Dublin - Irish pork was removed from sale in Europe and Asia on Monday due to fears of a cancer link, as Ireland scrambled to find the source of the scare.
Japan, Singapore and South Korea suspended imports from Ireland after Dublin ordered all pig meat products made since 1 September to be withdrawn as dioxins were found in slaughtered pigs thought to have eaten tainted feed.
The European Commission said 12 countries in the European Union and nine others may have received contaminated meat, but said it would not impose a blanket ban on Irish pork exports.
Irish police joined the investigation into a pig feed company suspected of being behind the contamination, which has caused panic in Ireland at a time when many families would have been buying their traditional Christmas ham.
"We will be assisting as required," a police spokesperson said, declining further comment.
Irish authorities meanwhile were preparing to slaughter up to 100 000 pigs from the farms affected.
Ireland sounded the alarm on Saturday, ordering a full recall of all pork products after the discovery of dioxins - which in high doses may cause cancer - in slaughtered pigs.
Ireland is a major exporter of pork with 129 000 tons, worth 368-million euros (US$466-million), sent to international customers last year.
European Agriculture Commissioner Androulla Vassiliou said the EU's 27 member states should remove pork products from Ireland from sale and carry out tests.
She said in Brussels that potentially contanimated meat may have been sent to Belgium, Britain, Cyprus, Denmark, Estonia, France, Germany, Italy, the Netherlands, Poland, Portugal and Sweden within the EU.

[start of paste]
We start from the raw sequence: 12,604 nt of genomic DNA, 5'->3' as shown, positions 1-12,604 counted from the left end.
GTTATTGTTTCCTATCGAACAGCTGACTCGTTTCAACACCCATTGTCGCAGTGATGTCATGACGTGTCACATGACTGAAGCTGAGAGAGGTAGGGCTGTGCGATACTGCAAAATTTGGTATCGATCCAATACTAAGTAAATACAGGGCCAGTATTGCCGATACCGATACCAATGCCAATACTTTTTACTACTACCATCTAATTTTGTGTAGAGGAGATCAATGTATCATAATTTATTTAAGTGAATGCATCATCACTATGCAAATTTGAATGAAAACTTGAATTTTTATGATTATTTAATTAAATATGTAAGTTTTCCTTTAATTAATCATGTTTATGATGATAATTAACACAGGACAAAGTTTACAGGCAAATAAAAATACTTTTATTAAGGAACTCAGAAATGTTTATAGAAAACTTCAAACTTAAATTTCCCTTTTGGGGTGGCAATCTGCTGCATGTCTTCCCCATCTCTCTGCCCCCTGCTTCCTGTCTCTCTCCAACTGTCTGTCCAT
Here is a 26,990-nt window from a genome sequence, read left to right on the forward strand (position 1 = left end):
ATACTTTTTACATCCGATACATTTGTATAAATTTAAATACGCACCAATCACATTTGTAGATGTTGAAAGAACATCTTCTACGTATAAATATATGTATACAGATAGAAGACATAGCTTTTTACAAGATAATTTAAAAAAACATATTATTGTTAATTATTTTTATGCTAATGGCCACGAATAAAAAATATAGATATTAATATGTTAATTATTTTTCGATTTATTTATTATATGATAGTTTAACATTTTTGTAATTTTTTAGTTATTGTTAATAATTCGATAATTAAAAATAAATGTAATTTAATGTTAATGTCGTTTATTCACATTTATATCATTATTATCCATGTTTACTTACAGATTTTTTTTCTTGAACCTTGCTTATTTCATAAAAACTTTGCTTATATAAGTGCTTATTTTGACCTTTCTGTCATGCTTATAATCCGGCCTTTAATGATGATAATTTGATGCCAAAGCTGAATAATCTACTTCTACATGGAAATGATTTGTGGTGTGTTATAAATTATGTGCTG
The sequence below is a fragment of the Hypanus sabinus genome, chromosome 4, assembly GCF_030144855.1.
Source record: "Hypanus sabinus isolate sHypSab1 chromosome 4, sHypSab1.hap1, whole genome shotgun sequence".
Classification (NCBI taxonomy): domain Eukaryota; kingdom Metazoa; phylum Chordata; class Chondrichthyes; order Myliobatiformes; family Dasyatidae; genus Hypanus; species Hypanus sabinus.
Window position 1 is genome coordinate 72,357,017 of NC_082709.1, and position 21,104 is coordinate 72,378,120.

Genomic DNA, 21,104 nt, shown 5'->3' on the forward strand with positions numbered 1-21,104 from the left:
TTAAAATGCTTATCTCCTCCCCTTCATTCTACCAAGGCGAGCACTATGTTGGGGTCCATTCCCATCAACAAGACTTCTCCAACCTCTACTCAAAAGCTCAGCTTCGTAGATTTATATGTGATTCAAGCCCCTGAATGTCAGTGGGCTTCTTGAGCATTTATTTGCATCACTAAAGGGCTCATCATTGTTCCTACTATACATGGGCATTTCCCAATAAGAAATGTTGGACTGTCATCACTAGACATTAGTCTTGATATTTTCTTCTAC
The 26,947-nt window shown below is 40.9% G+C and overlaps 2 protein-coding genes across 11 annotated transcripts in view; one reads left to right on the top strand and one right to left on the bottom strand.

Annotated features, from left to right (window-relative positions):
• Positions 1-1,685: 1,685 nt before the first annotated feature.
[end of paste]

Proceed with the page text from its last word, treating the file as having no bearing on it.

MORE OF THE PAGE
Tainted meat may also have been sent to non-EU members Canada, China, Hong Kong, Japan, Russia, Singapore, South Korea, Switzerland and the United States.
Vassiliou said that food safety experts from the affected EU countries would meet on Monday and that contacts would be made with the other countries' representatives.
Further meetings were scheduled for Wednesday and Friday to discuss the situation.
"The commission is following very closely this contamination incident to ensure public health protection," Vassiliou said, describing the Irish action as "satisfactory".
"We don't feel at present we need to take further action," she added.
The pig feedstuff firm at the centre of the investigation, Millstream Recycle, vowed to work with authorities "to ensure that any product sold to the pig industry in recent weeks is identified and recalled".
Ireland's chief veterinary officer Paddy Rogan said investigators were also checking other facilities but Millstream Recycle "is the one that is most under our microscope at this time".
Rogan said it was believed the contamination was connected with an industrial oil.
He told RTE that laboratory tests had shown that the type of dioxins were "consistent with this type of industrial waste oil similar to that found in other (EU) member states and in other such incidents".
Millstream spokesperson David Curtin denied that any oil or other substance had been added to the feedstuff during the processing.
He said what was under investigation was oil used to power machinery to dry the recycled bread products and dough used to make the pig feed.
Rogan said nine pig producer operations in the Irish Republic had been sealed off, as well as 38 beef farms that also received the contaminated feed.
The contamination risk for beef is however considered low, as cattle mainly eat grass.
Nine pig farms in neighbouring Northern Ireland had also received the feed, authorities there said.
Rogan said: "In terms of getting product back on the shelves, we are very hopeful we will have perfectly safe Irish products back on the shelves for consumers within a matter of days."
The crisis is another blow to recession-hit Ireland, where about 5 000 people are employed in the pig meat industry.
The nine operations involved produce about 10 percent of the country's pigs.
Rogan said the republic's other 490 pig farms were totally outside the contamination scare. - Sapa-AFP